A team of scientists has discovered that chemicals used as flame retardants, which are harmful to humans, are found in the hair and nails. This could be a biomarker that could make it easier for scientists to study how much a person is exposed to flame retardants.
Flame retardants are usually added to foam, plastic, textiles and wood. Exposure to these chemicals in various forms has been linked to learning disabilities, neurotoxicity, reproductive toxicity, endocrine problems and obesity.
At present, scientists rely on blood, urine and breast milk samples to provide an idea of exposure levels. Compared with hair and nails, these conventional methods are more difficult to obtain.
The researchers collected samples from hair, toenails and fingernails from 50 students from Bloomington. They compared chemical levels found in the samples and those found in their blood.
They found a strong relationship between the levels of flame retardants called polybrominated diphenyl ethers (PBDEs), found in hair and nails, and levels found in serum. The study also shows that higher concentrations of flame retardants are found in women, probably because they use nail polishes that contain those chemicals.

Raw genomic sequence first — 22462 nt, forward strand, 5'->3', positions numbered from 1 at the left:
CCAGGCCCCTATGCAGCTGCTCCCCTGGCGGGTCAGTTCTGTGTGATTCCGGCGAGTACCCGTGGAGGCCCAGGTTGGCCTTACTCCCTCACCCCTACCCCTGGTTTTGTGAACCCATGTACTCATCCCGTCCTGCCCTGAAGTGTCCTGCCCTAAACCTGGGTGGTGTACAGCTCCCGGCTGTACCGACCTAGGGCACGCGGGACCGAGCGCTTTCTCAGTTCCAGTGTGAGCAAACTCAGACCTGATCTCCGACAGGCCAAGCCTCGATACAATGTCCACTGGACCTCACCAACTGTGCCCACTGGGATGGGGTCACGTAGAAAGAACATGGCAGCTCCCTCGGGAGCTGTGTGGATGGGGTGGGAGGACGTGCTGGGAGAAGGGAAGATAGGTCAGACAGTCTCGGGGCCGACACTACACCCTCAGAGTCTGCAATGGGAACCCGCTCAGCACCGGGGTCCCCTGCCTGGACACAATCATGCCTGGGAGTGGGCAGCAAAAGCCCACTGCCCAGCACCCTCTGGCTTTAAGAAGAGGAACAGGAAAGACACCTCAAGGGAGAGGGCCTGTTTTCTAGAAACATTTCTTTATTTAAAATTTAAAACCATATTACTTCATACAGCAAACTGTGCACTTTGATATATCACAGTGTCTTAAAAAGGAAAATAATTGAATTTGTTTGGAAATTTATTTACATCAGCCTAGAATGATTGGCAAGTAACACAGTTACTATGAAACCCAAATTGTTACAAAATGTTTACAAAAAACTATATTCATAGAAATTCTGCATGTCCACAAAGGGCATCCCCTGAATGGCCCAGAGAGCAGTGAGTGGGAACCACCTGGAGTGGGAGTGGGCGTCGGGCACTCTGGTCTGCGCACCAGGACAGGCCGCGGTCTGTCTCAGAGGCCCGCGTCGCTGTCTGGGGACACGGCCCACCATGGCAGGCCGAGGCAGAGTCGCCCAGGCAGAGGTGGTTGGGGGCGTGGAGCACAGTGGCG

"Little is known about the human exposure to flame retardants, especially new classes of the retardants," said Amina Salamova, a researcher from Indiana University.
"The first step is to establish a relatively easy and reliable way of measuring chemical levels in people, especially children, and we've determined that hair and nails can provide exactly that," she added.
This group of chemicals has been widely used in various industries. They are persistent and bioaccumulative chemicals that can cause several health problems. These chemicals are neurotoxic and can cause neurobehavioral and developmental problems. In addition to that, they are known carcinogens.
Consumers can limit exposure to these chemicals through limiting consumption of animal fats and farmed-raised fish, cleaning floors with vacuums to trap fine particles of dust and keeping the house well-ventilated. Most importantly, make sure furniture or mattresses do not contain these chemicals, which may predispose the family to serious health problems.
Indiana University Collaborative Research Grant funded the study and was published online in the journal Environmental Science and Technology.
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